Okay, now I want to admit that after interacting with some others on the next issue, I have changed my mind and have rewritten this post. I had argued that there was no transcendence in this story, but I was wrong. There was, I just missed it. It was very subtle. But it was there. Thanks to those who corrected me!

Ryan’s quest becomes one of mere brute survival that rings with the angst of today’s typical postmodern. So she survives to go back to work with a new appreciation of being alive? So what? As she says herself in the movie, she’s still going to die eventually. She doesn’t really have a higher purpose for her existence in the face of death. What is the significance or meaning to an earthbound existence? The drive for survival wakes us up to how we have squandered our time, wasted our humanity. But that can only have meaning in the face of a higher truth, transcendence, like Oh… maybe God?

There are a couple references to God in this story. One is a moment where Ryan does not pray because she says no one ever taught her how to pray. So she doesn’t. The other is a visual comparison of two images in two different space stations, a Russian icon postcard of the Trinity in the Russian space station and a Buddha (or Confucious?) statue in the Chinese station. But Ryan has no personal interaction with these visuals. They are alien to her and amount to a postmodern relativistic comparison of empty god images.

Come on, REALLY? A woman in despair over her daughter’s death and facing her own meaningless demise and she doesn’t have a single thought about her Maker and the afterlife? She doesn’t utter a single prayer to a god she may have doubts about? She admits that she doesn’t know how to pray because no one taught her how. Instead she utters a prayer to her departed Matt for inspiration. It’s the humanist’s god substitute. They need transcendence so they create their own imaginative substitute to fulfill that inner vacuum because they don’t want to face God.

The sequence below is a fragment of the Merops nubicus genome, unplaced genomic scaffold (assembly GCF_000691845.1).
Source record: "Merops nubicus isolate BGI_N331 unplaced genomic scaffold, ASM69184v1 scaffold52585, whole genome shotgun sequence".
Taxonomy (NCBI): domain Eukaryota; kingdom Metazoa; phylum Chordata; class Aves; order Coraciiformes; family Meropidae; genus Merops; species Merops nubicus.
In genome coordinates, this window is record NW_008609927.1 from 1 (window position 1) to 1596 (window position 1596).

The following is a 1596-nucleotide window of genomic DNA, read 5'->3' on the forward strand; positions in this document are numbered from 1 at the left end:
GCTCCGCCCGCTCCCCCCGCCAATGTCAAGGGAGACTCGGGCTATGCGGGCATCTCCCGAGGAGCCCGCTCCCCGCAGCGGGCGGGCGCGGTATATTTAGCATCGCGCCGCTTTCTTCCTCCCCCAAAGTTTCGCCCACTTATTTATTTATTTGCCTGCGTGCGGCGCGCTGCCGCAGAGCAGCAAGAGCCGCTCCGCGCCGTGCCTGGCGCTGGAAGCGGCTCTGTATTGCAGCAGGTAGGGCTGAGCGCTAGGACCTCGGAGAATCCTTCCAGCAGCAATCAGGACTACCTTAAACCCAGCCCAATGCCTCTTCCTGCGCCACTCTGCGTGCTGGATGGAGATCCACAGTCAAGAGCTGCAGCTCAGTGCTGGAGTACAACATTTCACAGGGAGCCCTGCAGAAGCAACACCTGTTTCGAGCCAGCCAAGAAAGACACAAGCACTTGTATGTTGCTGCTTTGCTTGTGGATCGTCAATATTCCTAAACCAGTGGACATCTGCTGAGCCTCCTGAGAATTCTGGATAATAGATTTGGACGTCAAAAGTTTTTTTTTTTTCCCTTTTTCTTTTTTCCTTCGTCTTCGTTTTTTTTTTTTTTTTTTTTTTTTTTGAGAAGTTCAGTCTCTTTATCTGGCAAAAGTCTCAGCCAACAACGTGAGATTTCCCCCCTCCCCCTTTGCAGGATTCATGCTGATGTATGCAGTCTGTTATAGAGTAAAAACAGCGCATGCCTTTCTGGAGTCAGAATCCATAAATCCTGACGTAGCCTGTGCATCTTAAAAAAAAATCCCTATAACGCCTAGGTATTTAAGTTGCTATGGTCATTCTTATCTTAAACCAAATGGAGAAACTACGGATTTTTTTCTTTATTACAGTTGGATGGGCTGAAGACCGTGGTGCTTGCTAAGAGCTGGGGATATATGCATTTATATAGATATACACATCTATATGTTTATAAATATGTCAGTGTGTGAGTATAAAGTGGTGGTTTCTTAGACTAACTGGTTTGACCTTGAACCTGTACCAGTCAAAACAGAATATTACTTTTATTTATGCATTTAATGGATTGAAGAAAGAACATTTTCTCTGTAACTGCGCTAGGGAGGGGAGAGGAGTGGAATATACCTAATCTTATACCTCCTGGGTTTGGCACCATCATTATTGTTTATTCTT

At the end when she is finally safe on terra firma, she grabs some sand from a beach and looks up and says, “Thank you.” But to whom does she say this? The film is ambiguous. Now, she had been “praying” to Matt the entire previous situation that she got out of up in space, so consistency would dictate that she was saying that to Matt as well. But I do think the filmmaker was ambiguous enough for those who wanted to believe she had found a simple faith to import their desires into the ambiguity. I admit I like ambiguity sometimes. That’s what art does. It doesn’t always answer all questions and leaves room for interpretation on the weightier or more mysterious issues.

I felt that the spiritual gravity of the situation required we know who she was saying thank you to. But I have to admit that the story structure does subtley point to that prayer being to God. Here is why: Ryan’s character arc would dictate that if she began “not praying” to God in the beginning of the story, then it would make more story sense that she ends praying to him because she is changed and is a new person, as are all protagonists in good stories. Maybe she was “praying” to Matt as her human savior in space, but ultimately learns that it is God who saved her after all, and her “thank you” is now to God.

It’s a tough one. Ah, the ravages of ambiguity! And thanks to those who opened my eyes to what I had missed. The movie is better than I first thought it was.